Venn Librarian

Reflections about the intersection of schools, libraries and technology.

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Testing… testing…

Posted by lpearle on 27 January 2016

This is my fifth school and the fifth iteration of EXAMS.  Each school has done things differently, but somehow the student stress remains.  Even though my own school days are very far behind me, my memories of exams (trisemester or semester) are that there was less stress, less sense of impending doom.

Of course, “everyone” says that students today are overstressed, overscheduled, overwhelmed, etc.  Schools have started to try to ameliorate the scheduling and the stressing, and sometimes that has an affect on testing.  For example, Hackley School decided to do away with finals and moved exams to March.  Reason?  Having midterms in January, so close to Winter Break, meant that students didn’t truly get a break because they knew that those tests were looming.  Having a final in June meant that students took a test and then got it back on “Class Day” and then told, essentially, ciao.  Got an F? Ciao.  Got an A? Also ciao.  No way to celebrate and build on your expertise and no way to recover from a disaster. March, prior to APs, gave students an alternative that meant they could practice for an AP or have a final project that gives them an opportunity to prove themselves in a different way than by taking a test.

That seems sensible and after a year’s worry (OMG!  This is 2/3 of the way through the year?  how will I remember the ‘extra’ information??) students and faculty seem to have a good feeling about all this.

When the test happens aside, I wonder about the why of having a final (or midterm).  Why don’t we just have a regular test in class?  One of the people who works with me teaches Chinese when she’s not in the library (ok, it’s really the other way around but I like to think she’s primarily “mine”) and she’s giving an exam.  But why couldn’t it just be a regular in-class test?  What difference does the extra hour make?  Isn’t language cumulative, so each unit builds on the previous one, which means that if you do a regular test (or one over a two day period to encompass written and oral) you know whether or not the student is learning the material .  Why do you need to give one two hour exam that explores… what?  What more can you ask, beyond simply asking for more?  The same holds true for other subjects, not just languages.  And for subjects that are unit based, why, once you’ve moved on from a unit that you covered in, say, October, do students need to recall the information in January or March if they’re never going to use that information on any other assessments that year?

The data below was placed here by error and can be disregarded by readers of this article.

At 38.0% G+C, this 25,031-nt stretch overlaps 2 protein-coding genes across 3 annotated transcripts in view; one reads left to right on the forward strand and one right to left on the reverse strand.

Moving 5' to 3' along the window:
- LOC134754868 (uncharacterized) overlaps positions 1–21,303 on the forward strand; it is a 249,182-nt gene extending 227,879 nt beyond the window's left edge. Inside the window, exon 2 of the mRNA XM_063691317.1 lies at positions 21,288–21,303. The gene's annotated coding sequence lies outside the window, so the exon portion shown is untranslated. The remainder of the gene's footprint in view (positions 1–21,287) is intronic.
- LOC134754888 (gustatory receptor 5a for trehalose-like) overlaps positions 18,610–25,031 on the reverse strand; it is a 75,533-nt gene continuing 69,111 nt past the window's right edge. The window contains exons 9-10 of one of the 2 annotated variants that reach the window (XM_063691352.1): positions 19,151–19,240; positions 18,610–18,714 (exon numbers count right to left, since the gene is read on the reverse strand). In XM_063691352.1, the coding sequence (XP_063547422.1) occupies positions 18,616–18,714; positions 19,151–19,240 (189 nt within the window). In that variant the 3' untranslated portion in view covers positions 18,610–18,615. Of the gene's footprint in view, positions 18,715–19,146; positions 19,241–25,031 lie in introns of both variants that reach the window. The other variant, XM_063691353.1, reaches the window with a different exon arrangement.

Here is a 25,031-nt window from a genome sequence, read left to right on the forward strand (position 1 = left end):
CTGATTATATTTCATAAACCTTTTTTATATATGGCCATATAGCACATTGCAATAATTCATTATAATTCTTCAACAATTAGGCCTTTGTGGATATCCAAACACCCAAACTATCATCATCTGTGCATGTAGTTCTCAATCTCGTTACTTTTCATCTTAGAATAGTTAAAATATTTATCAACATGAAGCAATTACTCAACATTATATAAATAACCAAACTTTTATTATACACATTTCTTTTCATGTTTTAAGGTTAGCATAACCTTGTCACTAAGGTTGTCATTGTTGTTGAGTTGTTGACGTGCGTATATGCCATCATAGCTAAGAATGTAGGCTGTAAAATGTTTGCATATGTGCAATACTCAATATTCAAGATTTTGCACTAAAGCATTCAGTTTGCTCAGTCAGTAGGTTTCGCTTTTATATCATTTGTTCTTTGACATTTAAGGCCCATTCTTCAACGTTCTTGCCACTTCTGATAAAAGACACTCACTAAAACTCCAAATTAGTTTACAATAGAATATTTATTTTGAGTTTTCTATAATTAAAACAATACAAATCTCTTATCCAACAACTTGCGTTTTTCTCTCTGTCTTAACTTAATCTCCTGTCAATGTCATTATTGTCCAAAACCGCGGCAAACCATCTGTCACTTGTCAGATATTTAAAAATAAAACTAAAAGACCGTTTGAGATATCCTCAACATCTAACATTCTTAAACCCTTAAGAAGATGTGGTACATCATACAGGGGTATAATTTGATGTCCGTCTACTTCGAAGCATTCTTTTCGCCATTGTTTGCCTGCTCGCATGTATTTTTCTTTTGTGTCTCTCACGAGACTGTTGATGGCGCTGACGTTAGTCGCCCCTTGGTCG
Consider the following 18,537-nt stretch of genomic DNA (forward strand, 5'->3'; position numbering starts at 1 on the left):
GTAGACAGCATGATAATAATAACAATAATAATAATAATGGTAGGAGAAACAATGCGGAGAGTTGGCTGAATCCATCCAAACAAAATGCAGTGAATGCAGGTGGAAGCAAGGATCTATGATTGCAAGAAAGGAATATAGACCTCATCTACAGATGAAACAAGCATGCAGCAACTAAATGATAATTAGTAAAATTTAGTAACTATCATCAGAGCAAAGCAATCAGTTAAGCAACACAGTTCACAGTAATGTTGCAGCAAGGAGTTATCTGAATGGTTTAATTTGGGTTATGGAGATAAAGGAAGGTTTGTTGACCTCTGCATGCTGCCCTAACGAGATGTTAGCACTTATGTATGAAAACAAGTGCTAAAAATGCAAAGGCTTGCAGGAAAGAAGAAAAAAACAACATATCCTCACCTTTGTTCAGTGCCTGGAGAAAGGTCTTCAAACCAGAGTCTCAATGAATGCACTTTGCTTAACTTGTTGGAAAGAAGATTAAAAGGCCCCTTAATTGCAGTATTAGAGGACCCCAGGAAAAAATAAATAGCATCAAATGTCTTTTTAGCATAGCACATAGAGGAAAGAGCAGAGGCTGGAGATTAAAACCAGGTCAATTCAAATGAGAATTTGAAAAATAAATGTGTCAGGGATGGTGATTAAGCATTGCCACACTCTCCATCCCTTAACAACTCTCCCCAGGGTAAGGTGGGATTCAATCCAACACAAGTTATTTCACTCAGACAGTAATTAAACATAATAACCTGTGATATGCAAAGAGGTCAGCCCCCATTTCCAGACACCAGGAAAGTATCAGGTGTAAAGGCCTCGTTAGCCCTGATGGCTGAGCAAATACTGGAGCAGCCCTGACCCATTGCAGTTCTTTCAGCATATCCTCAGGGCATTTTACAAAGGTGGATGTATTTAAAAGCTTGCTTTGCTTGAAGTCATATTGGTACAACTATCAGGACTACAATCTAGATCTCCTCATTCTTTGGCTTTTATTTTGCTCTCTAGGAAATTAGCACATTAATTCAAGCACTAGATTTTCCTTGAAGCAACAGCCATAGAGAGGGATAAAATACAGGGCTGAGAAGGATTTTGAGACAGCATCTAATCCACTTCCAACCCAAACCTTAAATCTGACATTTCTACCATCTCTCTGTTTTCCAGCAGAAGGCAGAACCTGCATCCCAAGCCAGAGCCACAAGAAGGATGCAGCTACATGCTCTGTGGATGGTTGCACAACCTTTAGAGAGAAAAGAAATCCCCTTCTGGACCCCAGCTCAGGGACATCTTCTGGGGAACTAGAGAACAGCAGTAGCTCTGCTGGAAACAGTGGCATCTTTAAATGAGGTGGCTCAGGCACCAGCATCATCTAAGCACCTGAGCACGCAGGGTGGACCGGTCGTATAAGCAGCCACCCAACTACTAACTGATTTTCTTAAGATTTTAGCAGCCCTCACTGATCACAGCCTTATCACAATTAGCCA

This week is Exam Week which means the library is filled with students madly trying to cram information in (or back in) before sitting down for two hours to prove their knowledge.  We have students working in groups, in pairs and as solo studiers.  We’ve purchased coloring books and Crayons to create a #nostresszone feel in some places.  Today bags of candy were handed out to give students something to keep them going during their tests.  That hasn’t stopped the stress and as the day wears on it’s worse as they finish one  and anticipate the next.

I get having students write essays to showcase their immediate writing skills (as opposed to the edited and thoughtfully considered essays they’ve handing in as homework).  I get quizzes and tests.  But the need for one exam?  or two? that totally disrupts the flow of school and adds so much stress to the system?  No matter when we hold them, it seems odd.  We’re talking a lot about teaching the essentials and about changing how we teach. Maybe a good start would be to change how we test.

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